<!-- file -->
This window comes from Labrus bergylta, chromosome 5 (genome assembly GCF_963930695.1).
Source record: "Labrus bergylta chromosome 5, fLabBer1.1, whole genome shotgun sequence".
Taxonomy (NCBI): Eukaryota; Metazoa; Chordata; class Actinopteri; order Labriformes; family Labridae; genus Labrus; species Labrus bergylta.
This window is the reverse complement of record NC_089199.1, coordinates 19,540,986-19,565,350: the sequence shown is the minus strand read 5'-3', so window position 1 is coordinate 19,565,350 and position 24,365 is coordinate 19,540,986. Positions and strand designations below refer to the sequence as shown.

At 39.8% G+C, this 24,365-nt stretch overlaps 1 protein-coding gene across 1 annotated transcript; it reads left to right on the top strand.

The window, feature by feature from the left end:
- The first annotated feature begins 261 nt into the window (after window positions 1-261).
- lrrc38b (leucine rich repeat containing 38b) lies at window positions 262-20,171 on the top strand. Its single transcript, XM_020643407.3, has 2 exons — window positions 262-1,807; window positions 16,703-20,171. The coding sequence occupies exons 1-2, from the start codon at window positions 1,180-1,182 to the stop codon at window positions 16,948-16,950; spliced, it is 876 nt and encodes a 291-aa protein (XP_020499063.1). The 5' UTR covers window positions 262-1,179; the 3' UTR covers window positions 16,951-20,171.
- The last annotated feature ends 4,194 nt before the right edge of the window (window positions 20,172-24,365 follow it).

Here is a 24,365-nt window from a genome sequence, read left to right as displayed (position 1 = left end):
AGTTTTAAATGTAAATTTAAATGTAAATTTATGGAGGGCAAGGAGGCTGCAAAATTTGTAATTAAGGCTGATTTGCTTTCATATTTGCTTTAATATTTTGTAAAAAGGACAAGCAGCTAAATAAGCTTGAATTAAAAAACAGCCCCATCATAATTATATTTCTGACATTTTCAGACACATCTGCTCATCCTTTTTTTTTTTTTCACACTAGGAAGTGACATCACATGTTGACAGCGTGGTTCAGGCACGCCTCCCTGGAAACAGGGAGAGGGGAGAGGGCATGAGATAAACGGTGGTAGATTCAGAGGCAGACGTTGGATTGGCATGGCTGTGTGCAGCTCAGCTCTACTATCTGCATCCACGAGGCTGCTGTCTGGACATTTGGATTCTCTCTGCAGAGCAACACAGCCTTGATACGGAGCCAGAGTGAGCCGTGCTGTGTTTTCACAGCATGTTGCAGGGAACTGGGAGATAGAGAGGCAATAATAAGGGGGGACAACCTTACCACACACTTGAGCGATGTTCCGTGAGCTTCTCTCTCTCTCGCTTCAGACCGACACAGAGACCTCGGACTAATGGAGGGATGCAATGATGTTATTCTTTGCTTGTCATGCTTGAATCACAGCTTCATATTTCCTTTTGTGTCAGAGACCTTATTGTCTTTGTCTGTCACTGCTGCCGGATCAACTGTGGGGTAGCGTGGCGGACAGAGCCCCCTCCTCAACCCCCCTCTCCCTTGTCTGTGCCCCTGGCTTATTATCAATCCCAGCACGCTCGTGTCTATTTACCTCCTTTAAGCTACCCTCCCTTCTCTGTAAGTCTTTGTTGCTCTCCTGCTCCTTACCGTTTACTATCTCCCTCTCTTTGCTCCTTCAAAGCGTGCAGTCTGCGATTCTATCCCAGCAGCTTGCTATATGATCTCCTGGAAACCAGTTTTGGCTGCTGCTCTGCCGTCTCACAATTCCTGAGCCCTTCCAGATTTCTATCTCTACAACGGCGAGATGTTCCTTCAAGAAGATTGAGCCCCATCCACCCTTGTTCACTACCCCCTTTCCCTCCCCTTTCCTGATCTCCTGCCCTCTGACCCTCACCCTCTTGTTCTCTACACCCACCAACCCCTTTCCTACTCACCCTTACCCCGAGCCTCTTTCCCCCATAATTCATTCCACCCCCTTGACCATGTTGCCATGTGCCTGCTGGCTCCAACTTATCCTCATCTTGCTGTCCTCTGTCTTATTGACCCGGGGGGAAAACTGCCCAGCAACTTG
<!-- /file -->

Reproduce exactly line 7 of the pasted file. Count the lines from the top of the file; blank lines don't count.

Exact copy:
- The first annotated feature begins 261 nt into the window (after window positions 1-261).